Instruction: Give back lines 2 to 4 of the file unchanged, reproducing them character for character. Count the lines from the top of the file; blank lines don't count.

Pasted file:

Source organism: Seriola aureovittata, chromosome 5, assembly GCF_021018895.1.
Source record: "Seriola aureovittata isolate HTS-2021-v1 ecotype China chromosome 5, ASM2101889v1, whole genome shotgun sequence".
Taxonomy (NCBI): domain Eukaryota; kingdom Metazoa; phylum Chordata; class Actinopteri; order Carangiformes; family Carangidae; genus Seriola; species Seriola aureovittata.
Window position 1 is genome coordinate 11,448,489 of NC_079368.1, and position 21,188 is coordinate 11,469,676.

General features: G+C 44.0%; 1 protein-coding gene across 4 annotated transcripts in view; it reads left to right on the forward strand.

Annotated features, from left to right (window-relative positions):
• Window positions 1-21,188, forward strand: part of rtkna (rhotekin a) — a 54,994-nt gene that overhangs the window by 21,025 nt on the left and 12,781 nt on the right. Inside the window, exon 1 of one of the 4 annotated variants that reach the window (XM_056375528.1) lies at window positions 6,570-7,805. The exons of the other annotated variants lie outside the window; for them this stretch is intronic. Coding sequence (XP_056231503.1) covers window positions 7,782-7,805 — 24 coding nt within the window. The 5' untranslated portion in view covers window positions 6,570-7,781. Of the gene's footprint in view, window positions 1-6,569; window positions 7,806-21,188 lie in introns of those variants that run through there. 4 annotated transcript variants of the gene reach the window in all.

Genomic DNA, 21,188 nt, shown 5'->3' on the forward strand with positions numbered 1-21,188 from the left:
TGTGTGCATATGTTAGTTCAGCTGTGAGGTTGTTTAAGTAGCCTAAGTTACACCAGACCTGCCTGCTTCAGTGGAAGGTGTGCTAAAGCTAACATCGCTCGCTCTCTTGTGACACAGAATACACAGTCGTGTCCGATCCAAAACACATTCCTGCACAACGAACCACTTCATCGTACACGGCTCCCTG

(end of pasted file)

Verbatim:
Source record: "Seriola aureovittata isolate HTS-2021-v1 ecotype China chromosome 5, ASM2101889v1, whole genome shotgun sequence".
Taxonomy (NCBI): domain Eukaryota; kingdom Metazoa; phylum Chordata; class Actinopteri; order Carangiformes; family Carangidae; genus Seriola; species Seriola aureovittata.
Window position 1 is genome coordinate 11,448,489 of NC_079368.1, and position 21,188 is coordinate 11,469,676.